What A Day This Has Been!
playing excerpts of his work, interspersed with biographical and historical anecdotes from Patricia.
It was a magical trip, and a MAJOR highlight of my career.
Many moons ago, I grew up watching Gene on many a Sunday afternoon with my family, spending a vast majority of my childhood in Stratford Operatic Society (now Stratford Musical Theatre Company) and Stratford Music Centre, with my professional debut aged 8 with the RSC’s first collaboration (I know understand) with Opera North, Show Boat .
Musical Theatre really shaped my understanding and appreciation for music, dance and theatre
Musical Theatre really shaped my understanding and appreciation for innovation in music, dance and film, and by the time I went off to Laban I had been in 30 productions. Crikey! ‘Why didn’t you go to musical theatre school?’ I hear you cry. Well, I can sing in tune, but the timbre is not really West-End level. That is to be left to the likes of consummate professionals such as #musicaltheatremama Caroline Sheen.
Gene’s enigmatic style and performance quality is clear to anyone who is familiar with MGM’s work of the golden Hollywood era. When I reached the last year of my degree I was passionate to write my dissertation about his huge contribution to dance on film which being mainstream, academically had gone a little unnoticed. I think the big budgets and joy seemed to mask the absolute science behind creating his cinedance. The three big ones for me are of course, Singin’ In the Rain (1952), the Alter Ego sequence from Covergirl, 1944 (which was the first ever film-on-film choreography) and The Worry Song from Anchors Aweigh (1945). The latter being another first for animation and live action choreography for the first time. Of course, a fourth would also be On The Town (1949)– a first for site-specific choreography.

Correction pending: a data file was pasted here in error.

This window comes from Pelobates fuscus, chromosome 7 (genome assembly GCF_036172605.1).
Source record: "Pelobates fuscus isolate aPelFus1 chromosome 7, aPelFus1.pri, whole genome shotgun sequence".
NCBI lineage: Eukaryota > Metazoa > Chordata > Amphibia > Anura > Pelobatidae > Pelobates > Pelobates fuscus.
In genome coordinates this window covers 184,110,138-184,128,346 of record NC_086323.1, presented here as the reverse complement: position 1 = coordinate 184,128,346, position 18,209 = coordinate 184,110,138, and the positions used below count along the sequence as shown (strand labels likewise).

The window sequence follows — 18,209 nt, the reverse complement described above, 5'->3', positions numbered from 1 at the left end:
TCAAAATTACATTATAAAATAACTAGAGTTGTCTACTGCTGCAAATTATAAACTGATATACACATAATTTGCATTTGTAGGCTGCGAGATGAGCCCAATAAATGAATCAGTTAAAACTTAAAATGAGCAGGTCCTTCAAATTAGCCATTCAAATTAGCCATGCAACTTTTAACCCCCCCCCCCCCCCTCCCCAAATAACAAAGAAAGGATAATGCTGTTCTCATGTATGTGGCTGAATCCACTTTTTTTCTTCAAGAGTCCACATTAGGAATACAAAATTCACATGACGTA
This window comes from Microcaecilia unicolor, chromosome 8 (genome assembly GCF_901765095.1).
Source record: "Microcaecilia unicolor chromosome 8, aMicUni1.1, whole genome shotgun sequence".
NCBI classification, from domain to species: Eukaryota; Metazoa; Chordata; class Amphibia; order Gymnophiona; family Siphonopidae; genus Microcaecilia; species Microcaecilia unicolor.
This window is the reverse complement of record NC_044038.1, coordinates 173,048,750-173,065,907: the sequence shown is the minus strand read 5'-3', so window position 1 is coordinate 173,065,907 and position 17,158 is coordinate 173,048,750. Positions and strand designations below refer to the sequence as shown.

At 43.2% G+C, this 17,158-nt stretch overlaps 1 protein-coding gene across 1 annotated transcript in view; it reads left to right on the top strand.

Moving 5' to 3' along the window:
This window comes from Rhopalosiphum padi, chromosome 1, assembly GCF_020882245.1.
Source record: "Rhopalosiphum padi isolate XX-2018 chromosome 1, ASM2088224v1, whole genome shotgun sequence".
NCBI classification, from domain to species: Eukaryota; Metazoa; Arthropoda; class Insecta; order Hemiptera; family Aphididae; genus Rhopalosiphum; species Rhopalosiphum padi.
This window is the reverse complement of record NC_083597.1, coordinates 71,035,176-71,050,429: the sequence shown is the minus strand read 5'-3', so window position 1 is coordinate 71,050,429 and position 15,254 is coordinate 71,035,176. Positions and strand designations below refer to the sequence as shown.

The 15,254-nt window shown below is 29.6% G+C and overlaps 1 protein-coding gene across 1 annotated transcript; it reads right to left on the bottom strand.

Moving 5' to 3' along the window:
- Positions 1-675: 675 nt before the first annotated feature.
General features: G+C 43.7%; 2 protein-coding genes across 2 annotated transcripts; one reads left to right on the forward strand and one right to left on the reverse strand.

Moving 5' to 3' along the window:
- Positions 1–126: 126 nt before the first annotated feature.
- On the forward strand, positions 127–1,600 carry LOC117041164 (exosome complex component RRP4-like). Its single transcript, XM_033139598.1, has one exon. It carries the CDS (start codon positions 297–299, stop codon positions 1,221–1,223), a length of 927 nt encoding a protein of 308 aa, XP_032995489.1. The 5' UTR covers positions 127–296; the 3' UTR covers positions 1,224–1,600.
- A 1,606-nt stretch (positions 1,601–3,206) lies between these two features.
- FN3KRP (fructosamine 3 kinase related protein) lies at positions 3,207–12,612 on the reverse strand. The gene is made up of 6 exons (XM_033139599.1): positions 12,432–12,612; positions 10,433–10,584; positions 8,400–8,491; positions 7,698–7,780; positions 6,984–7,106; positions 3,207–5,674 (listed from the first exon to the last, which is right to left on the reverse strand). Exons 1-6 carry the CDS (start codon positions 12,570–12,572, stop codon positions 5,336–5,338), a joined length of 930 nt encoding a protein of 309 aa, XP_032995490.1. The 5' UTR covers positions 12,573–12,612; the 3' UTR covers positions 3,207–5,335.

As well as being a law degree student, speaking an array of languages and a lover of poetry and literature, his writing on capturing the kinesthetic of movement on screen with multiple angles and shots to create the illusion of the audiences ‘collective eye’ is a testament to Gene’s fierce intelligence and creativity.
Lightning struck twice last year as the enigmatic Patricia invited me to the BFI event last November, which delved deeper into stories and artefacts – I enjoyed geek-ing out with my sister who is also a long-time Kelly fan.
I understand that like so many brilliant shows, COVID-19 has put a hold on concerts due to be held over this period, but the project is due back at the Southbank next year (after multiple global tours). I implore any musical theatre fan to catch this fantastic experience when you next get the opportunity.
All together now, ‘What a day this has been…’